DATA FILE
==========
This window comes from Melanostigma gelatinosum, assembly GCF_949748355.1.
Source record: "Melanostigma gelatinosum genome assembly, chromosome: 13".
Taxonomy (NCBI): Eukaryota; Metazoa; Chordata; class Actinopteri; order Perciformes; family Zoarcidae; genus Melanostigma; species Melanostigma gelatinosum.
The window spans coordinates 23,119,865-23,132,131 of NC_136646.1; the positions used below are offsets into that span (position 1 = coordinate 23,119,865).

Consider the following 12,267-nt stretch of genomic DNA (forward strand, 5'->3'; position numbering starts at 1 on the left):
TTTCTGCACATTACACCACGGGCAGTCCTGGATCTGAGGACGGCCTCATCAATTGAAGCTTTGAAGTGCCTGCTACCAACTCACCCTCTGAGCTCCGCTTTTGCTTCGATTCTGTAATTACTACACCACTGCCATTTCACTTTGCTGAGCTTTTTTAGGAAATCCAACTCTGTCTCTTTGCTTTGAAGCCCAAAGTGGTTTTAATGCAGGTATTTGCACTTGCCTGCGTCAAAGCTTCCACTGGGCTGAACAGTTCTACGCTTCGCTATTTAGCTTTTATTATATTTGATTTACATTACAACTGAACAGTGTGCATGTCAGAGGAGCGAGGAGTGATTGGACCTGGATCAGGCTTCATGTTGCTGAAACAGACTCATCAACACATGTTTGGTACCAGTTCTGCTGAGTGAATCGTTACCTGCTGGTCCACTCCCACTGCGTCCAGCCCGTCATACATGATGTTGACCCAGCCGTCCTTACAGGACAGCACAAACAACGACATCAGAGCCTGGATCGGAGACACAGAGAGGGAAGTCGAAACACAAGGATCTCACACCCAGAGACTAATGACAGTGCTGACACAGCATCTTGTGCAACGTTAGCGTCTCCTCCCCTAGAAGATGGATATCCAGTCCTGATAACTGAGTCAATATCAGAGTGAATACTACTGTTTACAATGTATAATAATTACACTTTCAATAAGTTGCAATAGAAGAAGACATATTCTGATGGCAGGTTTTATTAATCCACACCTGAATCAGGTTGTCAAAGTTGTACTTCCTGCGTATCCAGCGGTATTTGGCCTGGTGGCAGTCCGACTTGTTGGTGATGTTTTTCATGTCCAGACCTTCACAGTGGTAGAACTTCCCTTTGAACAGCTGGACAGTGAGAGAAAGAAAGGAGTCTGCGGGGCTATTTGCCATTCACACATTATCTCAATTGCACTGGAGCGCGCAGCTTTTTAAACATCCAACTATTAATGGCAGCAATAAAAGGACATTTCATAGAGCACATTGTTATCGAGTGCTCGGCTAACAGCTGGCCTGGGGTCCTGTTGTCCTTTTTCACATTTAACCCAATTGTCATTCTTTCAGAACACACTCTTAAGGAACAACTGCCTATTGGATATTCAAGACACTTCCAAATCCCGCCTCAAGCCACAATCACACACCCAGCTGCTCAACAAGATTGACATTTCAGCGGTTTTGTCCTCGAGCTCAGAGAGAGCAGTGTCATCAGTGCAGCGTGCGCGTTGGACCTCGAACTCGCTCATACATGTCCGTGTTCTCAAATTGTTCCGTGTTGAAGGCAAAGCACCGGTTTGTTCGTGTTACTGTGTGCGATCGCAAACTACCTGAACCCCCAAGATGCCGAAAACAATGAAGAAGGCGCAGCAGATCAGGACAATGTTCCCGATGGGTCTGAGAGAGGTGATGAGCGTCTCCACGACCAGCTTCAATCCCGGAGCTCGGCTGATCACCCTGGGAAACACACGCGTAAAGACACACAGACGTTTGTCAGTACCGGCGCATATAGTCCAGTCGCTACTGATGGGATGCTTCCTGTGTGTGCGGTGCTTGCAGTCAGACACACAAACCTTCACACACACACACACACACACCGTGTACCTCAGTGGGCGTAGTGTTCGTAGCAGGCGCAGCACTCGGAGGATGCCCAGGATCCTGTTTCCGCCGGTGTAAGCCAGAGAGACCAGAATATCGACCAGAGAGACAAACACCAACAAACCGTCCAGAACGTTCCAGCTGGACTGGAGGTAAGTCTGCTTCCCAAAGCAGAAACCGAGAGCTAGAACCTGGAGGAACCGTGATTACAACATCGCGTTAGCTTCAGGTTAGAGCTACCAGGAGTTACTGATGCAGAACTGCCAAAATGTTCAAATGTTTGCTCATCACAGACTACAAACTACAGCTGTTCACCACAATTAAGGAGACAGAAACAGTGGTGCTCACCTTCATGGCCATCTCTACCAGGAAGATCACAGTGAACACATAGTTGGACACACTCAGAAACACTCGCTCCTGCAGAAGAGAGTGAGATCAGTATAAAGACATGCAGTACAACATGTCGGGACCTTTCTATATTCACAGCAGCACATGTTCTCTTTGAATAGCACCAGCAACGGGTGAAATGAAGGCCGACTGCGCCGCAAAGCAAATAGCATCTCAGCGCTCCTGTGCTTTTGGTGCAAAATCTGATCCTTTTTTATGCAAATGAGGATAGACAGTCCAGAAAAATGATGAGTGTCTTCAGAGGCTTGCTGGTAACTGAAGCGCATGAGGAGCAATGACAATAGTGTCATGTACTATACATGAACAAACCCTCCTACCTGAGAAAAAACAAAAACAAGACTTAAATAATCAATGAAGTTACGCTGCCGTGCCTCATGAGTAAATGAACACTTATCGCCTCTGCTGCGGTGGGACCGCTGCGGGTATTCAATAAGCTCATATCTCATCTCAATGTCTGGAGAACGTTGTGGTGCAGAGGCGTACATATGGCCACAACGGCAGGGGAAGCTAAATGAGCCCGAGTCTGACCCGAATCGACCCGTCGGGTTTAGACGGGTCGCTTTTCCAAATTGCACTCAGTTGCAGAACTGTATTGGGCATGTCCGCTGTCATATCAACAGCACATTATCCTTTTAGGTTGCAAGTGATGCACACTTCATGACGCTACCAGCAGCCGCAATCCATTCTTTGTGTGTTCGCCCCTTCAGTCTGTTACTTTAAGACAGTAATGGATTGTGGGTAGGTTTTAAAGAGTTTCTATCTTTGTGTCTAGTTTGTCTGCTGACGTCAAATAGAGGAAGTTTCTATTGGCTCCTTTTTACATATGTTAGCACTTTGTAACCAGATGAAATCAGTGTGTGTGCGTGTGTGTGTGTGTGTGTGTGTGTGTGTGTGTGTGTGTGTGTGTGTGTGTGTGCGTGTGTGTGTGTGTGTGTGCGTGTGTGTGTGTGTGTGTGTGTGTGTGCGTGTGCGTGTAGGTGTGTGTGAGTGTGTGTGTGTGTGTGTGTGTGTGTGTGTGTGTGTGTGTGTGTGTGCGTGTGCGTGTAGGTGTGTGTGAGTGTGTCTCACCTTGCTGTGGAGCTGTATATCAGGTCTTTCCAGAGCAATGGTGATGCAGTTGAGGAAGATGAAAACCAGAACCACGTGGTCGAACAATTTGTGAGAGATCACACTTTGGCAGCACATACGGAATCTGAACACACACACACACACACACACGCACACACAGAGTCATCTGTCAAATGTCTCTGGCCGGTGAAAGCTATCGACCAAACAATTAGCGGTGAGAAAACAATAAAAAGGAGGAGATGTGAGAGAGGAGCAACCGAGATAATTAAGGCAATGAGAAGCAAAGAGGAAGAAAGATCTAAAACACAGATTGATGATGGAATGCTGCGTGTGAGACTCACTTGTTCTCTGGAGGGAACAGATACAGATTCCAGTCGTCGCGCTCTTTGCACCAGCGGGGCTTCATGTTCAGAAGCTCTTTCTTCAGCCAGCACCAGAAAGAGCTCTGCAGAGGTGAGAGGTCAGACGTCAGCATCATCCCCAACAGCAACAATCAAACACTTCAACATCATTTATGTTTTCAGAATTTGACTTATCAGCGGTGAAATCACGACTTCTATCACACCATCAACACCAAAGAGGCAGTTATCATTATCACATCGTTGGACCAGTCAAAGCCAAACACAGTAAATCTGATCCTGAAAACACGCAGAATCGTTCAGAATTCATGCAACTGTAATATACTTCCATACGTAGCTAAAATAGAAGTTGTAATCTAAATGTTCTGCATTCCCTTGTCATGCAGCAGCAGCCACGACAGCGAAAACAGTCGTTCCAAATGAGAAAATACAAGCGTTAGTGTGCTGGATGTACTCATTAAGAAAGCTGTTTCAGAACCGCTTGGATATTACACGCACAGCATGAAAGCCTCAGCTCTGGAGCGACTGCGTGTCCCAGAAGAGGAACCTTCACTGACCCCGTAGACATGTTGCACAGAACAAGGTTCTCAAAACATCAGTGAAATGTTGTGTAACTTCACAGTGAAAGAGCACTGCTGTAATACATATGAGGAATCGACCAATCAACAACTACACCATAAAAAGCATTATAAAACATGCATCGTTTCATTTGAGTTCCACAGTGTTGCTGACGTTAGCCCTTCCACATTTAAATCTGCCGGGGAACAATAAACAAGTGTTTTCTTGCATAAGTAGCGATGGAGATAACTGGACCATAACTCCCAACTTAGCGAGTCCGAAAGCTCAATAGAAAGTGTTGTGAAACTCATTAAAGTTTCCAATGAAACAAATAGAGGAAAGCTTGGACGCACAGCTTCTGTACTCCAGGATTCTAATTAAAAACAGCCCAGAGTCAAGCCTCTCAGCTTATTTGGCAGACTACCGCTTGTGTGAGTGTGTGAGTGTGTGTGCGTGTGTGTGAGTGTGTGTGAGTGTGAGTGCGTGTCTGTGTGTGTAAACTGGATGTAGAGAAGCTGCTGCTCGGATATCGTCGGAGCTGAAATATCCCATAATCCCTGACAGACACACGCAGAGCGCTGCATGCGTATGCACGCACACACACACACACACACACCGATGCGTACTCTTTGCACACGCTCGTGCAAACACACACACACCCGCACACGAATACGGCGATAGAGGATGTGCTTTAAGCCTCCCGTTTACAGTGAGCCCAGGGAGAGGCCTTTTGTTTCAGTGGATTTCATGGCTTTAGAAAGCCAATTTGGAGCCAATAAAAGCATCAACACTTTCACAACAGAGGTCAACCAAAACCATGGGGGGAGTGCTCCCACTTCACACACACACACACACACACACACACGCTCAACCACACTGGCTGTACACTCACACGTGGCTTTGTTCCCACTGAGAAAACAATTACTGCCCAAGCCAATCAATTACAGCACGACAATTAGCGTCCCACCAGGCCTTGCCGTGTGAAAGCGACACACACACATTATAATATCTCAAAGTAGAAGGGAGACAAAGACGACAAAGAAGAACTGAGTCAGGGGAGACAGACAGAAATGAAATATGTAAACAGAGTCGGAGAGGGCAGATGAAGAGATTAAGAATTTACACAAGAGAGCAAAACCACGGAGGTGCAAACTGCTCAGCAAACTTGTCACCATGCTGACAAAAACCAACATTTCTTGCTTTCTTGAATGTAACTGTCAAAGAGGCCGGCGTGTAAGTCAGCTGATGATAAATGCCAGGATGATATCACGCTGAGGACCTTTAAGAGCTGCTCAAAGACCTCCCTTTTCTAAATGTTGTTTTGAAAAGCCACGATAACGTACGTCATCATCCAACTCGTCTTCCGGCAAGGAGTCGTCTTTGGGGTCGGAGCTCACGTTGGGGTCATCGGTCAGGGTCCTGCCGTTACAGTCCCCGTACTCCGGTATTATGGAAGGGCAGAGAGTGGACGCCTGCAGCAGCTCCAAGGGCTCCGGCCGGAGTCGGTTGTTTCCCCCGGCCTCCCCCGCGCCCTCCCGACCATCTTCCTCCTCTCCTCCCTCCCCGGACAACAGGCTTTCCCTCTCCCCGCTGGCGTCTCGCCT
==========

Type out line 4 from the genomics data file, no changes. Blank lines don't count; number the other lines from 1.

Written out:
The window spans coordinates 23,119,865-23,132,131 of NC_136646.1; the positions used below are offsets into that span (position 1 = coordinate 23,119,865).